Otterhound Puppies

Otterhound Dog Breed History and Origins:
The Otterhound dog breed has a very basic and uncomplicated origination. During the 12th and 13th centuries was the beginning of the development of otter dogs. During that time there was a dramatic decline in the number of fish in the rivers of England, and a climactic increase in otters. It took several more centuries to pass before the Otterhound we see today to take shape. Terrier type dogs were okay at the job, but they ran out of energy and were not all around suited for the terrain that hunters and dogs would come upon on a trail. The Otterhound trade was big and booming well into the 20th century, but otter hunting lost its grandeur after World War 1. During the 1930′s England banned otter hunting altogether. The Otterhounds were slowly sold off to private parties, and the Otterhound dog breed was all but forgotten, the fad was over. Now according to registry numbers there are fewer than 1,000 Otterhounds in existence, with no more than 50 being born during 2006.

Otterhound Dog Breed Mortality:
The Otterhound being that of a large breed of dog can fall victim to the common ailments associated with its size. Hip and elbow dysplasia, arthritis, OCD, and bloat. All these afflictions have had many years to develop preventative measures. Owners of large dogs should have raised food dishes to prevent the extra air that enters the digestive system during feedings, and adequate nutrition to ensure healthy bones and joints.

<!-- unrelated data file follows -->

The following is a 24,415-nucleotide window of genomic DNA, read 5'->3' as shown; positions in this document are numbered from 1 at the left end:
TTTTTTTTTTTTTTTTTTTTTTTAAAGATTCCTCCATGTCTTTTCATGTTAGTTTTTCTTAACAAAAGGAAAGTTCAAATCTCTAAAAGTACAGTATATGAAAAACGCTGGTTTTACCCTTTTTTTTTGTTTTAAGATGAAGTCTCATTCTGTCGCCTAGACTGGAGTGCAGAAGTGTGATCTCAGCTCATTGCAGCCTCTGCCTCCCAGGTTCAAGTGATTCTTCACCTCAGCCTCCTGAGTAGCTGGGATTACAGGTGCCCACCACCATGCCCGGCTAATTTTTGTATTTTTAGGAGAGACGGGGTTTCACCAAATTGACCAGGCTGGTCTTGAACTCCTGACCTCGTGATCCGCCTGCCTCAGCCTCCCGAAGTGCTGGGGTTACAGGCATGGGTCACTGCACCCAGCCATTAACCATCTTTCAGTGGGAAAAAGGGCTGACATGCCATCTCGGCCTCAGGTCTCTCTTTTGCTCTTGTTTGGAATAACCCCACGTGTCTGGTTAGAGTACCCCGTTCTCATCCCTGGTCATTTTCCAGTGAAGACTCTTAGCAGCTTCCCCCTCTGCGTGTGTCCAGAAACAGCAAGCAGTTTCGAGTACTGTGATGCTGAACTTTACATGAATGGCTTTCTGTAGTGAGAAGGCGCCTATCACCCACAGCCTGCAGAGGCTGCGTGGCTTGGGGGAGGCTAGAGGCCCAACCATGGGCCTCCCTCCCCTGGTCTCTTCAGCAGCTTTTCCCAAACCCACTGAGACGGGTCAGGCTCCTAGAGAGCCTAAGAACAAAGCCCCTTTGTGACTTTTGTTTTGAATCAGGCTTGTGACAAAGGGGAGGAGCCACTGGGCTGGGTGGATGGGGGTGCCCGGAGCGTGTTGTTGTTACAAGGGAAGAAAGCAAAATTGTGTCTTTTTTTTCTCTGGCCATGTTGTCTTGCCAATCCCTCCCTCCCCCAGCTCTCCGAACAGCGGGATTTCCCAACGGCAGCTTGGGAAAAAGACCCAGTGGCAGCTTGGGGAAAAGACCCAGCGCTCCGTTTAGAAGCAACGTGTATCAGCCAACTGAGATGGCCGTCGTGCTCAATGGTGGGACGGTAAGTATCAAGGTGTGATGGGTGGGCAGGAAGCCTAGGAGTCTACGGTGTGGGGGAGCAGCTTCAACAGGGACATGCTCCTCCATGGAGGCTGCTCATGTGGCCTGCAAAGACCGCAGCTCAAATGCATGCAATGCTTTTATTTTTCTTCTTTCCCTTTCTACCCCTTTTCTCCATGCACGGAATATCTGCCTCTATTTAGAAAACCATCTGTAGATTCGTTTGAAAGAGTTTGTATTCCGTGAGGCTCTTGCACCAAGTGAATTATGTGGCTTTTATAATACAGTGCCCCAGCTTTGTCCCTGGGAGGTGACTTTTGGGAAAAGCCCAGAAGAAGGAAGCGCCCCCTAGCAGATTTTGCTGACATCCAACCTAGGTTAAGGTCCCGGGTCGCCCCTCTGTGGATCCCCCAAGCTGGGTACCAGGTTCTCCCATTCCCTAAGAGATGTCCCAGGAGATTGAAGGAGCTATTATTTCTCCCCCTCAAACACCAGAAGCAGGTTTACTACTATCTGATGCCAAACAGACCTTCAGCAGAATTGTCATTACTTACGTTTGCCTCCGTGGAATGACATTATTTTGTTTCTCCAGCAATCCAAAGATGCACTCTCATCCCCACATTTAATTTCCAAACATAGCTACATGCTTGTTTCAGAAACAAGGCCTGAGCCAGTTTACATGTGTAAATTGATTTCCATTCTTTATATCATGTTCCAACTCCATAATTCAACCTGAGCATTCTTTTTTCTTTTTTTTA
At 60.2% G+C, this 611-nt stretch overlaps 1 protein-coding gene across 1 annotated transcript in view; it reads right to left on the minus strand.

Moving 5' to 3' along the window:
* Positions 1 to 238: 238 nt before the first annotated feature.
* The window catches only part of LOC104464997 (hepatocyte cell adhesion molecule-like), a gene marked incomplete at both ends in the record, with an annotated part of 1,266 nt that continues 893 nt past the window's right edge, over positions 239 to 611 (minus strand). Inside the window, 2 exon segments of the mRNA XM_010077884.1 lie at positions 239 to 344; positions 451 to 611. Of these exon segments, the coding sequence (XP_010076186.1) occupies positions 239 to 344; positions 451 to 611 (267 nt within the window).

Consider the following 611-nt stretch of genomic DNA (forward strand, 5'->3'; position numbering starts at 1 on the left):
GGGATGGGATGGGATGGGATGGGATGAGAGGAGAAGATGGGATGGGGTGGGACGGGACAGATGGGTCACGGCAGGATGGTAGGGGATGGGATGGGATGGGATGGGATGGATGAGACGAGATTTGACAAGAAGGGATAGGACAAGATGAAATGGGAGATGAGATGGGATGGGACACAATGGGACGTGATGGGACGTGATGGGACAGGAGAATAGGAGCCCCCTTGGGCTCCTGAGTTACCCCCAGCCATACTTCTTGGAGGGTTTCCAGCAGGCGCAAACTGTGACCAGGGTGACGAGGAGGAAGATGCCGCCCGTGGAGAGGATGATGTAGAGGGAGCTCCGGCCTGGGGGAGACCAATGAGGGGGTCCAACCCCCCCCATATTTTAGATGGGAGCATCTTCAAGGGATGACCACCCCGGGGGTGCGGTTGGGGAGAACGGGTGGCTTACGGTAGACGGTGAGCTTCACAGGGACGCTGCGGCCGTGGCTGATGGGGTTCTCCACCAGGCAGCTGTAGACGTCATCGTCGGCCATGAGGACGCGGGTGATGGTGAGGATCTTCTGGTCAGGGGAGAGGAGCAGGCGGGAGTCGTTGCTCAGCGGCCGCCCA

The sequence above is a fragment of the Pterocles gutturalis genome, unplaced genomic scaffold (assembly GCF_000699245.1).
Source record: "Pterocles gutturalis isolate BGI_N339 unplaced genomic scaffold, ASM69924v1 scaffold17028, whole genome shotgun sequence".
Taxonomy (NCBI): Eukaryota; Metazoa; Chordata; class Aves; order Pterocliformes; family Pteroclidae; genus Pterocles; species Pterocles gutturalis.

Otterhound Dog Breed Summary:
The Otterhound dog breed is a bubbly and friendly creature that can be a great addition to the family. There are always “if’s” “and’s” or “but’s” to any equation, but that’s where the Otterhound dog breeders come in to answer your questions. The Otterhound can be as active as the owner, which means they can maybe be that couch potato companion you’ve always been looking for on those down days. Visit Cute Puppies For Sale’s comprehensive dog breeder directory to find cute Otterhound puppies for sale and Otterhound dog breeders near you.

3 Responses to “Otterhound Dog Breed”

  1. Barbara says:

    Hello – we have a dog that was originally from Leeds via a friends son who had unfortunately split up with his partner….therefore we never knew ‘Brian’s’ origins except that he was with an elderly lady and was therefore a bit too boisterous for her as a puppy so got passed to my friends son.

    He has all the characteristics of an otterhound and, in fact, that’s how we introduce him to people who always ask what breed he is.

    Is there any way (apart from DNA testing? can one do this?) that we can definitely tell his breed.

    I look forward to hearing from you.

  2. Beth says:


  3. Fran Jones says:

    Hi Barbara, I would be interested in helping you find out if your dog is an otterhound and may be able to get some history together. As they aren’t that many it can be fairly easy to track down the background. Pictures would be great. I have an Otterhound and live in Sheffield, don’t know if you are in Leeds? Let me know if you would like any help. If you check out the Otterhound Club UK page and click on the list of breeders, you could email them a picture with a brief history of what you know about him and they should be able to help.